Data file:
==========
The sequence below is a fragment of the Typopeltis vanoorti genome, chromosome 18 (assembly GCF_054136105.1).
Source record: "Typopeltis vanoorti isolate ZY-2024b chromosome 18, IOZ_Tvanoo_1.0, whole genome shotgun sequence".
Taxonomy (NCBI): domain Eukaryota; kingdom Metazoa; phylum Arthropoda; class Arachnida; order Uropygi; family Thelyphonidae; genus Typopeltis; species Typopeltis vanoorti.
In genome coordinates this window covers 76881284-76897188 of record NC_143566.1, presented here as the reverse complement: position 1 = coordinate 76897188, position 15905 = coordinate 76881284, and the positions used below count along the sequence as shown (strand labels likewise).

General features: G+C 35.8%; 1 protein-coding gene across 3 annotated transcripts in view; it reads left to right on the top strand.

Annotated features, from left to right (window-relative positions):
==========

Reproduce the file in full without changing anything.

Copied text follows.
The sequence below is a fragment of the Typopeltis vanoorti genome, chromosome 18 (assembly GCF_054136105.1).
Source record: "Typopeltis vanoorti isolate ZY-2024b chromosome 18, IOZ_Tvanoo_1.0, whole genome shotgun sequence".
Taxonomy (NCBI): domain Eukaryota; kingdom Metazoa; phylum Arthropoda; class Arachnida; order Uropygi; family Thelyphonidae; genus Typopeltis; species Typopeltis vanoorti.
In genome coordinates this window covers 76881284-76897188 of record NC_143566.1, presented here as the reverse complement: position 1 = coordinate 76897188, position 15905 = coordinate 76881284, and the positions used below count along the sequence as shown (strand labels likewise).

General features: G+C 35.8%; 1 protein-coding gene across 3 annotated transcripts in view; it reads left to right on the top strand.

Annotated features, from left to right (window-relative positions):